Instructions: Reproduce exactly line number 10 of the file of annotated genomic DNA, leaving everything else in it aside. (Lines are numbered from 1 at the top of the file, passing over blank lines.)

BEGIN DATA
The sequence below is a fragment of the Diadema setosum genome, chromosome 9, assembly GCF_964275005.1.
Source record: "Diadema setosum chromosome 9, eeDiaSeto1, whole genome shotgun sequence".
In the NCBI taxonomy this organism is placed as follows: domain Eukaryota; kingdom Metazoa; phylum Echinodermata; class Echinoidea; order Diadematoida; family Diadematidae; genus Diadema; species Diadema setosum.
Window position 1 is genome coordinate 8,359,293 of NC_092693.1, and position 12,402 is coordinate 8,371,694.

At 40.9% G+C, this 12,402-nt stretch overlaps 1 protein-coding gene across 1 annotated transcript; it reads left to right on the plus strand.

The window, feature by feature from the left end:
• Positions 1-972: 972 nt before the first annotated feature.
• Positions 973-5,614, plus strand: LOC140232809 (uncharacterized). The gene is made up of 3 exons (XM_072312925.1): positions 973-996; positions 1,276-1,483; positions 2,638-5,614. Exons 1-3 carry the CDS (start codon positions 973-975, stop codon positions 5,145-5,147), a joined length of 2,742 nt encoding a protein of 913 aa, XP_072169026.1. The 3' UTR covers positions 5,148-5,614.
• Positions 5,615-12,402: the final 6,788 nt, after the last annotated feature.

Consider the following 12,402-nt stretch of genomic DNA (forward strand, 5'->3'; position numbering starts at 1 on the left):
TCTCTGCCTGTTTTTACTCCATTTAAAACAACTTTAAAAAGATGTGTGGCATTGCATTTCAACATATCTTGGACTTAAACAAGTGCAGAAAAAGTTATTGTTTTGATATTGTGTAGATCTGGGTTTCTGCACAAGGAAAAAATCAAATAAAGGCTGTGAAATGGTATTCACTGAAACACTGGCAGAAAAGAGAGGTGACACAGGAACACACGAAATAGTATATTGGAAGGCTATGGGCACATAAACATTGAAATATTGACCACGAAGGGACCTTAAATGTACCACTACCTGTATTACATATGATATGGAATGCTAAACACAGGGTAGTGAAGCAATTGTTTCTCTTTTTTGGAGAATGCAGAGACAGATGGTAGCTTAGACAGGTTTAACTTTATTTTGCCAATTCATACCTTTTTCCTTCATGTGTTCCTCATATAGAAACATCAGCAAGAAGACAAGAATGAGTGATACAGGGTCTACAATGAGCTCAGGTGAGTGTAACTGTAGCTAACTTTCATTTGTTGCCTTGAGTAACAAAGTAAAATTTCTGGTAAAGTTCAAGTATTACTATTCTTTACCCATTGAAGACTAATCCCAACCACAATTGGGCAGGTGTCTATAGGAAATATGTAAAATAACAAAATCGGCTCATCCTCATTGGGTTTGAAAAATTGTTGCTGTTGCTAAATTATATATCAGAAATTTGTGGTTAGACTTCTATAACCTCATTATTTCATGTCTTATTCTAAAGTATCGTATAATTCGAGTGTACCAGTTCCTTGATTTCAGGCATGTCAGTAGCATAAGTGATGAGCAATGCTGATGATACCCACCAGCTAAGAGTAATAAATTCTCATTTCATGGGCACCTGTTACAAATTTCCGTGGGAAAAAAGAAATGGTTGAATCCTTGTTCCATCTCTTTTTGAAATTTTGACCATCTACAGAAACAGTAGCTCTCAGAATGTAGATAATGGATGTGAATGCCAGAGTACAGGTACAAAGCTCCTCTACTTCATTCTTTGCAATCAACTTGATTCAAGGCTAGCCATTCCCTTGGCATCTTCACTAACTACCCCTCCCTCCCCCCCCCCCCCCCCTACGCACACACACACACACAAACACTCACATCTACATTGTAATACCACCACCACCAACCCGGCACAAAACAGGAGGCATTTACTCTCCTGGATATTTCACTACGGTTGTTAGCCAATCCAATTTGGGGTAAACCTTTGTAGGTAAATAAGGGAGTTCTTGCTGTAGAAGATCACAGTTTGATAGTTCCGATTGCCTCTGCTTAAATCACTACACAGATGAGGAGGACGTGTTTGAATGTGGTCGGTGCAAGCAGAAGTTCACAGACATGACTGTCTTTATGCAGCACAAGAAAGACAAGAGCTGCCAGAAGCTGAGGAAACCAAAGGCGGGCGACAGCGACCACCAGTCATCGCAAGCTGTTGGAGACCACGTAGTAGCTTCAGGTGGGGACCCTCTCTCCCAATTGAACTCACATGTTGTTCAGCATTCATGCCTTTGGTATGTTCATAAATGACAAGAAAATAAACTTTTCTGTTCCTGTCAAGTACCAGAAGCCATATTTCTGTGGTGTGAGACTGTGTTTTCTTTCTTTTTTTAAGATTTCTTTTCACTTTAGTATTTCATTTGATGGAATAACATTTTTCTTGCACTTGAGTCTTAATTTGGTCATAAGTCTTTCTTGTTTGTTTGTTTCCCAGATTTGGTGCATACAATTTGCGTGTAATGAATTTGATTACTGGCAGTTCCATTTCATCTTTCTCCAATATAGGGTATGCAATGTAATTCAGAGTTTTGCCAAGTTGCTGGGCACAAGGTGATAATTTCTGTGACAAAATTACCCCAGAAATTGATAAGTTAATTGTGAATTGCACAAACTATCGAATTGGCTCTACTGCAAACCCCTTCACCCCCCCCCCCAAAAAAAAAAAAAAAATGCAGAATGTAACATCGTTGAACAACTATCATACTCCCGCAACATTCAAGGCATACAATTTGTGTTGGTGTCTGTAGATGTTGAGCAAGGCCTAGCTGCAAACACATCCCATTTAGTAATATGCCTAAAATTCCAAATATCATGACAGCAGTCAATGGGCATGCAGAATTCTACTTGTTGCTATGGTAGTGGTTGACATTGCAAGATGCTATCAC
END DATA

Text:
Consider the following 12,402-nt stretch of genomic DNA (forward strand, 5'->3'; position numbering starts at 1 on the left):